To celebrate this month that celebrates relationships, I decided to write about gaskets.
I don’t think I really knew what a gasket was until we had three needing to be replaced. First to go was my husband’s kayak drysuit neck gasket (which I really didn’t know about). Second was our woodstove door gasket (which I learned how to replace). And third was my little stove-top coffee maker gasket (which apparently gives up if I accidentally leave the contraption on the burner too long).
Once things happen in threes, I start to pay attention. And I start to research meaning. Turns out, the official definition of a gasket is a seal that fills the space between two or more mating surfaces.
Well, if that isn’t a relationship metaphor!
A favorite of the hundred or so books I’ve read on marriage (I exaggerate that number, but only slightly) is Rob Bell’s Zimzum of Love. In it, he explores the ancient Hebrew word zimzum, which essentially means “the space between.” I’m kind of obsessed with this idea. In fact, my first poetry collection many years ago was a little chapbook titled, The Space Between. I look for connections everywhere—for what brings things and people together and what keeps them together.
The best part of the gasket definition? It allows for less-than-perfect mating surfaces between two, irregular parts. Which could be said of the space between two, irregular people.
“So,” I asked myself, “What is the gasket of marriage?”
First, I should explain that my husband and I are very different. We are learning to laugh about this.
He’s Mr. Spontaneity. On a Friday after a long work week, he can grab a jar of peanut butter and head out camping on a whim. I am Mrs. Planner. If we are going camping, I like to A) know about it at least a day in advance and B) pack a cooler brimming with pesto, sliced aged cheddar, pre-chopped onions soaking in olive oil for morning eggs, driving snacks of sea-salt dark chocolate, at least one good bottle of wine, etc. etc.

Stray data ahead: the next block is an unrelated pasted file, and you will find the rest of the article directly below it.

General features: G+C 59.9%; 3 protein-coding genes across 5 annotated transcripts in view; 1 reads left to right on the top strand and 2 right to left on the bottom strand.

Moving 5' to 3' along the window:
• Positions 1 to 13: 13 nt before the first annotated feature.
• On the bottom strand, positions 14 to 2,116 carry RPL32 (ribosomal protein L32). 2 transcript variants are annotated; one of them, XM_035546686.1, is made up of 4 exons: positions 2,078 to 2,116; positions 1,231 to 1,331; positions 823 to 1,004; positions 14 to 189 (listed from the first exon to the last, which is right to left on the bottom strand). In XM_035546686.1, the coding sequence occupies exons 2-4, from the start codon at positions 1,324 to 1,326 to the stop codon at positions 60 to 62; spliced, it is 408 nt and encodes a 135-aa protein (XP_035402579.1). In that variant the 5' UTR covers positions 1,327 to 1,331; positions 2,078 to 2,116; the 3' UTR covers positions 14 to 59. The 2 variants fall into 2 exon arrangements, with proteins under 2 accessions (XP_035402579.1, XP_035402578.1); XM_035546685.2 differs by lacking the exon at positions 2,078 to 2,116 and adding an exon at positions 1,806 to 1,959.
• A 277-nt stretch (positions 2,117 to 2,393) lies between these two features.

He’s Mr. DIY. Whether changing the car oil, installing a new dishwasher, or cutting his hair, he’s a do-it-yourself kinda guy. I’m Mrs. Outsource-My-Weaknesses. I like to take the car in for its checkup to my trusty mechanic, hire a handyman to install anything that comes with a lengthy instruction manual and connects to electricity or water, and when I did briefly cut my own hair for a season, it just confirmed that I should leave some things to the professionals.
He’s Mr. Down-to-Earth and says it like it is. I’m Mrs. Pie-in-the-Sky and tend to quote literature aloud. When we watched Starsky & Hutch one night, I recognized the start of a favorite Shakespeare line, quoted by Snoop Dog, “To err is human…” and I spoke in time with the rest of it: “…to forgive, divine.” At dinner parties now, my husband likes to say I quote Snoop Dog, at which point, I start distinguishing between primary and secondary sources.
Whether expressed by a 17th-century bard or a 21st-century bard, forgiveness is something my husband and I both agree on. It’s the gasket of grace. Especially in marriage. And especially when two different people approach life in different ways—which is bound to lead to misunderstandings.
I have a hunch that you don’t need a lot of grace to love someone who’s a lot like yourself. That’s pretty easy. Learning to love difference is a gift in that it does require a lot of grace. Maybe the more difference between two people, the more grace you can have—if you also choose to give it.
I looked up zimzum to make sure I didn’t miss anything. Part of HarperCollins’s definition states: “In marriage, zimzum is the dynamic energy field between two partners.”
We are learning to celebrate the dynamics.
So whether I lean toward my poetic-academic love of Big Words and call it zimzum, or whether I lean toward the practical gasket, I know that whatever seals the space between us will be made of grace.